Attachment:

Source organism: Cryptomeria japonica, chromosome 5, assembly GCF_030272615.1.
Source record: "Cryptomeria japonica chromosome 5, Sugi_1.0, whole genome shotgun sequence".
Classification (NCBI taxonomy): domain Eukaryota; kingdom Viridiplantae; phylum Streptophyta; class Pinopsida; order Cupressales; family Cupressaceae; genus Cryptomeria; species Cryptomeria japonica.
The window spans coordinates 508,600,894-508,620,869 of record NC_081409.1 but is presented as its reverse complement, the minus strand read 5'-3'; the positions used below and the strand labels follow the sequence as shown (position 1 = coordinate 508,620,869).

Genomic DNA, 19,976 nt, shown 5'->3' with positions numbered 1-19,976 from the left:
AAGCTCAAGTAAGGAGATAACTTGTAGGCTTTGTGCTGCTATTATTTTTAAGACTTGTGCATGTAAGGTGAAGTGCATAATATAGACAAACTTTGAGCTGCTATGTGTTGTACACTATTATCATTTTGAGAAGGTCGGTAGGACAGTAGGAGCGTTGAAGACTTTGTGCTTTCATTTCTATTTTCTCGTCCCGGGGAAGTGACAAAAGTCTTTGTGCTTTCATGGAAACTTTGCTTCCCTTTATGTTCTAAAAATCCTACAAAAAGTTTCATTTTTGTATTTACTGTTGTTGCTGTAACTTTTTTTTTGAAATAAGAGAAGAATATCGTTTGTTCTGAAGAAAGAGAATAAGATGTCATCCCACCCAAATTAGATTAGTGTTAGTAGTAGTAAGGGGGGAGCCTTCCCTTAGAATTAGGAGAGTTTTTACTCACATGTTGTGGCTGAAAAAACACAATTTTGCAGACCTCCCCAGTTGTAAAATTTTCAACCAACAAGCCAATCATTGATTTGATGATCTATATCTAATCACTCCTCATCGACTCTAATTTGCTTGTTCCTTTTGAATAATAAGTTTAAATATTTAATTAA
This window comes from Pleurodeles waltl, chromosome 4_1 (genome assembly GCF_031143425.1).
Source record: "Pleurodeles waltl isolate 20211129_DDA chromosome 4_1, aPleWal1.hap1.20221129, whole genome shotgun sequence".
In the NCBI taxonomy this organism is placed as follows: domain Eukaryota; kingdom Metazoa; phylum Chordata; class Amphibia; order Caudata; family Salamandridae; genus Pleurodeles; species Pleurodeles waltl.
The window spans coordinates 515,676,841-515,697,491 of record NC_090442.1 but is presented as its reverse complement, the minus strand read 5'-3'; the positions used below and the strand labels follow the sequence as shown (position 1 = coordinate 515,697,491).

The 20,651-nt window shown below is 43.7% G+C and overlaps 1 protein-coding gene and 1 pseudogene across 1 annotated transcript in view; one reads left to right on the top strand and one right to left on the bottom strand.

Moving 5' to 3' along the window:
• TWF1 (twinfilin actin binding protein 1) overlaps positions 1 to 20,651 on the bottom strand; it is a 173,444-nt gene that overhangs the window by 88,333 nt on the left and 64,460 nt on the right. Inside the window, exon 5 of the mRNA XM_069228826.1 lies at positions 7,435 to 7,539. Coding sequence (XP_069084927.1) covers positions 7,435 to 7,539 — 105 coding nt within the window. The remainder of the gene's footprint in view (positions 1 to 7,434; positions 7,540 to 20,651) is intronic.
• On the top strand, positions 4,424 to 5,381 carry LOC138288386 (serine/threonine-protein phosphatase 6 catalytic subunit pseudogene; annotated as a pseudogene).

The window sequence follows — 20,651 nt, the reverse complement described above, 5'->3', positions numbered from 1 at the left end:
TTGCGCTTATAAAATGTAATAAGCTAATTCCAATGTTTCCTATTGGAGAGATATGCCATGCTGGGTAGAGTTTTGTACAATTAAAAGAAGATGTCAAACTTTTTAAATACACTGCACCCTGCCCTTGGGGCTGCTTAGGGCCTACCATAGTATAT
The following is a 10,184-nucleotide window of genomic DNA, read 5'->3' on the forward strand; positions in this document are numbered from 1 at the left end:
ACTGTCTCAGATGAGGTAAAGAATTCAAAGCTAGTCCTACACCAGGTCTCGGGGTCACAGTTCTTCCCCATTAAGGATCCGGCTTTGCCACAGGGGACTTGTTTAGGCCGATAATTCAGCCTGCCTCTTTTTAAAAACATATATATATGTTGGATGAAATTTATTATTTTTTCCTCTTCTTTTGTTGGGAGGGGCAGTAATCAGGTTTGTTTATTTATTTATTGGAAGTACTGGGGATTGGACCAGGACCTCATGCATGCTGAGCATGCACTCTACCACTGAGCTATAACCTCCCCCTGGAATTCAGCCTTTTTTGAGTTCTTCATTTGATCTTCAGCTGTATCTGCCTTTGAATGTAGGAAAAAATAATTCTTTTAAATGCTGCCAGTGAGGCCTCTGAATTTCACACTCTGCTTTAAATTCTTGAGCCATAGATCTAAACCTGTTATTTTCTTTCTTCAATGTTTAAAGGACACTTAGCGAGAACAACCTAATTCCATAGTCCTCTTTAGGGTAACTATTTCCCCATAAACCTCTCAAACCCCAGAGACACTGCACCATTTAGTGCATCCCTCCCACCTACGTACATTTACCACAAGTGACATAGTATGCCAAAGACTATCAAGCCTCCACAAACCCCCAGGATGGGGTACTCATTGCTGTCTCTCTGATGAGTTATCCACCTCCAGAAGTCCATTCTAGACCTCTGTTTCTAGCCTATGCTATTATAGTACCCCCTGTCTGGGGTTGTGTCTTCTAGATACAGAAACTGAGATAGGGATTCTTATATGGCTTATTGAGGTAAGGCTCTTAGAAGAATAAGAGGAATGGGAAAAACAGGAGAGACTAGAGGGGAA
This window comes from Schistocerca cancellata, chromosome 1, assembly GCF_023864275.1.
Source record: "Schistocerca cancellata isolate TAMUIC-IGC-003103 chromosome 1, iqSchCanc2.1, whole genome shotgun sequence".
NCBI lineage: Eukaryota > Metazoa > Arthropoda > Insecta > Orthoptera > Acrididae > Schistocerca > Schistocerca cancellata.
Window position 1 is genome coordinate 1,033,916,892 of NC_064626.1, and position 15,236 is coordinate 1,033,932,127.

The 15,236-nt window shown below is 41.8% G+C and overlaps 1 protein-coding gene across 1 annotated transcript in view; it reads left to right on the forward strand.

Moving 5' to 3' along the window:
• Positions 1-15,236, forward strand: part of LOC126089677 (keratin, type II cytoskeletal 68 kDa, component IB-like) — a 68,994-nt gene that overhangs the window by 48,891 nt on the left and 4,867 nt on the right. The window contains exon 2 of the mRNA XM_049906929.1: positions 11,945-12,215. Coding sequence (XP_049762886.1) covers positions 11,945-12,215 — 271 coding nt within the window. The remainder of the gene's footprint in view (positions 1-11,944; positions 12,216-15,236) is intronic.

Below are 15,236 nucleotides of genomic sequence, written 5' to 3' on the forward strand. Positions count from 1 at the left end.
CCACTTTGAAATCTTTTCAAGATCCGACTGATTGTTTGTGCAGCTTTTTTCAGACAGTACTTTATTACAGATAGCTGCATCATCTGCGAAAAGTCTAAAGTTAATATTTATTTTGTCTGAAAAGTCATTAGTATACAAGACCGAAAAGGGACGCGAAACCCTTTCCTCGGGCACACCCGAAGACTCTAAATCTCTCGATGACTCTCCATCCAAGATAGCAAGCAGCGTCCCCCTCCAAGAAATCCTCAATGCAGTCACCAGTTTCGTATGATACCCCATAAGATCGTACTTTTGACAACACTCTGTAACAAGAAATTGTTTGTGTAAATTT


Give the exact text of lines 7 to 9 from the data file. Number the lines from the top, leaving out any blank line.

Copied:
This window comes from Pleurodeles waltl, chromosome 4_1 (genome assembly GCF_031143425.1).
Source record: "Pleurodeles waltl isolate 20211129_DDA chromosome 4_1, aPleWal1.hap1.20221129, whole genome shotgun sequence".
In the NCBI taxonomy this organism is placed as follows: domain Eukaryota; kingdom Metazoa; phylum Chordata; class Amphibia; order Caudata; family Salamandridae; genus Pleurodeles; species Pleurodeles waltl.